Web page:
A radio report that a listener found moving led to a call for change.
So much in fact, the driver of a car listening to the news had to pull over to the side of the road, as she was crying.
“I was on my way to work when I heard what had happened. I had to immediately pull over. I was upset and frustrated and was sitting there crying,’’ said Dolores Mullins, an associate professor at Memorial University and the school of social work’s chair in teaching and learning.
Mullins pulled herself together and went on to work. When she arrived, she spoke to her students about what had transpired halfway around the world, and an idea was born to help support those Muslims, New Zealanders, their families and people of all faiths come to terms with the senseless deaths from earlier in the day.
“We all have a passion for social justice. We want to be transparent and make sure these acts are identified for what they are — terror attacks — done to innocent people just going about their daily business,’’ Mullins said.
Residents of this community will stand together in solidarity Saturday to show their respect for the families and communities affected by the murder of 50 people in two mosques in Christchurch, New Zealand, on March 15.
This event is open to the community as it stands together to remember the victims and fight against discrimination and Islamophobia.
“Our instructor came to us last Friday and told us what had happened. We decided there was something we had to try and help with, so our group (school of social work) decided we would help organize a vigil in support of the Muslim community,” said Leah Barron, co-organizer of the event.
“We set a plan in place and have been working all week to make this happen.’’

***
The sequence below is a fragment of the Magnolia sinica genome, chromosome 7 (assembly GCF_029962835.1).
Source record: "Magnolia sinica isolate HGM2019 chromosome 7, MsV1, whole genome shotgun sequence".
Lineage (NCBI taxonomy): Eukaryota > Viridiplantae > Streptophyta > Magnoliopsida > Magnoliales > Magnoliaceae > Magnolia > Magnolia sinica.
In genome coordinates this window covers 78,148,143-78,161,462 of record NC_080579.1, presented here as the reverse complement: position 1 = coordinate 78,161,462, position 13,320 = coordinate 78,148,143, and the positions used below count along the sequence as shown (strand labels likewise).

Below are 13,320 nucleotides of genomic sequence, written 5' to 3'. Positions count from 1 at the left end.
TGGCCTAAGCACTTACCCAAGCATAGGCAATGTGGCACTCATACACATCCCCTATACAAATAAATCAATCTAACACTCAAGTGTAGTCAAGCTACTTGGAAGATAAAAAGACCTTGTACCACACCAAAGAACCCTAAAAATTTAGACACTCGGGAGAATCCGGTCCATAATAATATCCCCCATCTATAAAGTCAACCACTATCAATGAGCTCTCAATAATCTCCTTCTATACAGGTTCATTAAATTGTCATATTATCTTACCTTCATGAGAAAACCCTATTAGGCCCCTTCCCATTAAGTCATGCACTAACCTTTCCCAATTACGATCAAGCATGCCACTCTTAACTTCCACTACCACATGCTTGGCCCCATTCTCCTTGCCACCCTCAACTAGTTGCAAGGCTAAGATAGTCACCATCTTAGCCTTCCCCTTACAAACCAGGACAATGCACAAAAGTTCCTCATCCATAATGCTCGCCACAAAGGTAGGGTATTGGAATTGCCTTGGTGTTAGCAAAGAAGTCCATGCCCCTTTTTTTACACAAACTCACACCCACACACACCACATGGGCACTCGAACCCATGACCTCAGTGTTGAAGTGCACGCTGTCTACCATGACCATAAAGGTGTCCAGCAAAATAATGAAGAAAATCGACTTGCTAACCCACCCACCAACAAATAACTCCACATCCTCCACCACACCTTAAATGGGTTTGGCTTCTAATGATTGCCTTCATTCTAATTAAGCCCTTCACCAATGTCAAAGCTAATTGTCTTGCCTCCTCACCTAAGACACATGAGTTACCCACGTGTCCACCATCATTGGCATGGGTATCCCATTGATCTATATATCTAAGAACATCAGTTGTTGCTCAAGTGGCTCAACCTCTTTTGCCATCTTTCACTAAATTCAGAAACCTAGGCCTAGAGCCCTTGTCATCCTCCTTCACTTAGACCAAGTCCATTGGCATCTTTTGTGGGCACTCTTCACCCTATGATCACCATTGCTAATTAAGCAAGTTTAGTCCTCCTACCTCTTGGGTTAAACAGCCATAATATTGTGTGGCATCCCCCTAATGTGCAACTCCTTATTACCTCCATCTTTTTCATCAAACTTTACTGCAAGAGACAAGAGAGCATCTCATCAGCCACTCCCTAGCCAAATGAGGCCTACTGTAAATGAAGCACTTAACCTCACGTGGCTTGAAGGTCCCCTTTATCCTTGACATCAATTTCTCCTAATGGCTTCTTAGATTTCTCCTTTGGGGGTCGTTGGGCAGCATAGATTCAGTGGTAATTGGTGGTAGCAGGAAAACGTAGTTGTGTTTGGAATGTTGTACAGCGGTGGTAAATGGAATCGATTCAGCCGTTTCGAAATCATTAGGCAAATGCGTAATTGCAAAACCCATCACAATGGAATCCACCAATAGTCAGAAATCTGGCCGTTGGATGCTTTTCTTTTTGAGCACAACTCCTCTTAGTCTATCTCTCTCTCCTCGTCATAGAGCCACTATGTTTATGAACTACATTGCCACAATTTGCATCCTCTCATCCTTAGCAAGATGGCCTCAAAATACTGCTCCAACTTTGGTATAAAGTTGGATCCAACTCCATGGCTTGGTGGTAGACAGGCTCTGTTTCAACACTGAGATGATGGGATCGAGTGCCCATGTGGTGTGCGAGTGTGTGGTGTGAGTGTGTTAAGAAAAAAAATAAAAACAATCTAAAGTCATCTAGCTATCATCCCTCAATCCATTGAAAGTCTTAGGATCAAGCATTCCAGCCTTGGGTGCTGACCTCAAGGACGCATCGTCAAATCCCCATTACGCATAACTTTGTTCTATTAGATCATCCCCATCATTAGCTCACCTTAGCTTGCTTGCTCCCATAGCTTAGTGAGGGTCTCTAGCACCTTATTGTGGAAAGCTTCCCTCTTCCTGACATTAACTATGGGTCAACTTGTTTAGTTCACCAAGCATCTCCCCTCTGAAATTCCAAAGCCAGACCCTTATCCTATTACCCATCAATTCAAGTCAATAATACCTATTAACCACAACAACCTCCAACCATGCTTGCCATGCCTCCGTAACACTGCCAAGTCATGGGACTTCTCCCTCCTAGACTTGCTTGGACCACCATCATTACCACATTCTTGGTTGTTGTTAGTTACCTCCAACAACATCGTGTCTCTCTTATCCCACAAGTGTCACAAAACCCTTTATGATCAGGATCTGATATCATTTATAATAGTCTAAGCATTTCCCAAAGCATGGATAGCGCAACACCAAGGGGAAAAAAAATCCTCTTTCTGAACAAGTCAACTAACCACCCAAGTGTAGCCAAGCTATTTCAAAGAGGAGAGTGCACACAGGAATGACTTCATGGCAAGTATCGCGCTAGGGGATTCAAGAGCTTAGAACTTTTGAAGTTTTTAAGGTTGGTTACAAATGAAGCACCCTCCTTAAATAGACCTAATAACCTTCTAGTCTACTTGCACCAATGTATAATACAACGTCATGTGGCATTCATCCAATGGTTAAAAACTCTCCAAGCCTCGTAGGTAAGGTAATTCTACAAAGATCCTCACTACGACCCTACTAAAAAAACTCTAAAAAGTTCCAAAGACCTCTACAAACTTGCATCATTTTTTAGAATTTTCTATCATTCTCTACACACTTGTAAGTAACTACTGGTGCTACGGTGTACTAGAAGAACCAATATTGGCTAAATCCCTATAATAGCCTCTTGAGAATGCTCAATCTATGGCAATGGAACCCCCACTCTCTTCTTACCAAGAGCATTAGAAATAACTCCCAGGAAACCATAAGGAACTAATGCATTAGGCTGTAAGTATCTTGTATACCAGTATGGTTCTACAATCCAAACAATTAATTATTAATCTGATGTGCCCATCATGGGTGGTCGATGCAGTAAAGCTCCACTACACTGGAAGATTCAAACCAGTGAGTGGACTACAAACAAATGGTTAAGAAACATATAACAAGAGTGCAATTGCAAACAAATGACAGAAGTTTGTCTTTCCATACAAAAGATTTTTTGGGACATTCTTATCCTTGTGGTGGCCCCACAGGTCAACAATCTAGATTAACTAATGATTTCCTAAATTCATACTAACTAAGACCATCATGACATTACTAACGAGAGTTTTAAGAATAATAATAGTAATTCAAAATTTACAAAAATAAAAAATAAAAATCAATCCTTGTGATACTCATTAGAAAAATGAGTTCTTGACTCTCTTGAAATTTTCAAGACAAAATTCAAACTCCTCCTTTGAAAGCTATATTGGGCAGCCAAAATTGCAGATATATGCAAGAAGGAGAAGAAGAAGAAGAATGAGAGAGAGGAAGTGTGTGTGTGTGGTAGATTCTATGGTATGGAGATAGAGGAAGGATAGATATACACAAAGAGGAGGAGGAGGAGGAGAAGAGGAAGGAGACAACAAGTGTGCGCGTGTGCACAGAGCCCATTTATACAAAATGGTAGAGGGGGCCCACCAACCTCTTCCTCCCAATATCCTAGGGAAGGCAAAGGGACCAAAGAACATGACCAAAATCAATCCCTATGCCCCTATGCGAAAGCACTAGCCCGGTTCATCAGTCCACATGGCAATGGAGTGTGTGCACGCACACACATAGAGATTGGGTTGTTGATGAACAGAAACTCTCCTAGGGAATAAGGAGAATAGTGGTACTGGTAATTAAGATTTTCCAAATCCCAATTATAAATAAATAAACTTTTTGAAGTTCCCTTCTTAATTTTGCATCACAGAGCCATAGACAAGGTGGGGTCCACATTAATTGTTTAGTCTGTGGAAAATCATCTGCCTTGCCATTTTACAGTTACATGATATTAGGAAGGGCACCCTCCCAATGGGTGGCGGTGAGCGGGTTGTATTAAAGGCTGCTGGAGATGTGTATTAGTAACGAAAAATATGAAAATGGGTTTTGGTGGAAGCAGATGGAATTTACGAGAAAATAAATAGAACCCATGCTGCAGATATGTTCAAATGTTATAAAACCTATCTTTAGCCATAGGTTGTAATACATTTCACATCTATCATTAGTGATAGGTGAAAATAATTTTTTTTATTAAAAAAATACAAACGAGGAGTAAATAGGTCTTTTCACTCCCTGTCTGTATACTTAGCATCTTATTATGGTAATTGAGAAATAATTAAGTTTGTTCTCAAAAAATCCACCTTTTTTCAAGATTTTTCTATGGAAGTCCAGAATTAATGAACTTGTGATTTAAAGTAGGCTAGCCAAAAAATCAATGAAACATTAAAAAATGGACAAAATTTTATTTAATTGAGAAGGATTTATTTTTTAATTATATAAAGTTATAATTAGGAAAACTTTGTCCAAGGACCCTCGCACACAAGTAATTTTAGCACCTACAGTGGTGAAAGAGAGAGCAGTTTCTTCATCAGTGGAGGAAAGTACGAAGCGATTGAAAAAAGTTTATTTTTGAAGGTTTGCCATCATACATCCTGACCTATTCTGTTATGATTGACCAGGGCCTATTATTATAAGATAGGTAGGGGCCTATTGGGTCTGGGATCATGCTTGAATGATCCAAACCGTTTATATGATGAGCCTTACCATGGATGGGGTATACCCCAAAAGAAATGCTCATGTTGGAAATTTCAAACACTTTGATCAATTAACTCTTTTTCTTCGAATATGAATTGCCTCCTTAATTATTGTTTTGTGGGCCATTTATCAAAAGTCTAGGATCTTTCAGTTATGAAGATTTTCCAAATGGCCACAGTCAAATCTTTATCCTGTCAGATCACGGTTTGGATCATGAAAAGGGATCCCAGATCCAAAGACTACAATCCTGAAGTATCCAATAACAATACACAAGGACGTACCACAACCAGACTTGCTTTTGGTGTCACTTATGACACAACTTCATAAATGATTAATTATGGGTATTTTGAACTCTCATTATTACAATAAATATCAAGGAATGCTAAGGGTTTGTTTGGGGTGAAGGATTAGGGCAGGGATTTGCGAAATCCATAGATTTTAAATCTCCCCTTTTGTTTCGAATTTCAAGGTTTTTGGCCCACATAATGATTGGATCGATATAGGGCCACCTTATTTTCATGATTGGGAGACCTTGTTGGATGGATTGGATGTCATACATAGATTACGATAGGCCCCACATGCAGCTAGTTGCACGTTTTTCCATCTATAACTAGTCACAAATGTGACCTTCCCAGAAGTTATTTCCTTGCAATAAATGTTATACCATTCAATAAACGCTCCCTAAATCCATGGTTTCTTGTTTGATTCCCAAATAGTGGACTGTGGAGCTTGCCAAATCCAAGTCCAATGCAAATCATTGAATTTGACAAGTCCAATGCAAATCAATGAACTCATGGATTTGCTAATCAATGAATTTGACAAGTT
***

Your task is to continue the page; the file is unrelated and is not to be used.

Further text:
She said as social work students, their jobs will be to help people affected by a host of things in the communities they work in, so what better way to be part of a solution than to be part of the vigil.
“We can meet some of those people, from the Anti-Racism Coalition, Islamophobia NL … pair with them and play an important part in making a change,’’ she said.
“There are no words for it, as something like this is hard to comprehend,’’ said Goulding, who will act as master of ceremonies at the vigil.
“This is an opportunity to help them and all those in their community that are impacted by this,’’ she added.
Goulding knows change can’t happen all on its own.
“If we bring all these associations together and all work together, we can make something special together,’’ she said.
The majority of the victims of the mass shooting were migrants or refugees from countries such as Pakistan, India, Malaysia, Indonesia, Turkey, Somalia, Afghanistan and Bangladesh — many of those nationalities are represented at Memorial University and in St. John’s.
“Things like this are hard to process as we hear about it,’’ Courtney Bennett said.
“We all knew we wanted to plan something to support those impacted in the community and this is a good opportunity for everyone to see how this impacts people from a variety of different cultures.’’
Bennett said it was amazing that within an hour of starting the group’s Facebook page, there were 50 people registered for the vigil.
The vigil will be held in the Queens College Great Hall on Saturday from 6:30-8:30 p.m.
Parking is available in Lot 19. Capacity for the event is 100 seated.
“We have a full schedule in place that will include a host of speakers from 6:30-7:15 p.m., followed by time for those who attend to sign a book of condolences and a short gathering to chat, tell stories and reflect (on the shootings),” Megan Kearley said.
“At 8 p.m., we are planning on going outside to host a candlelight portion, a few moments of silence and a show of solidarity for those in New Zealand.’’
In addition, women in New Zealand and beyond have been wearing headscarves to show their solidarity with the Muslim community. Using the hashtags #headscarfforharmony and #ScarvesInSolidarity on Twitter, women shared photographs of themselves wearing the scarves.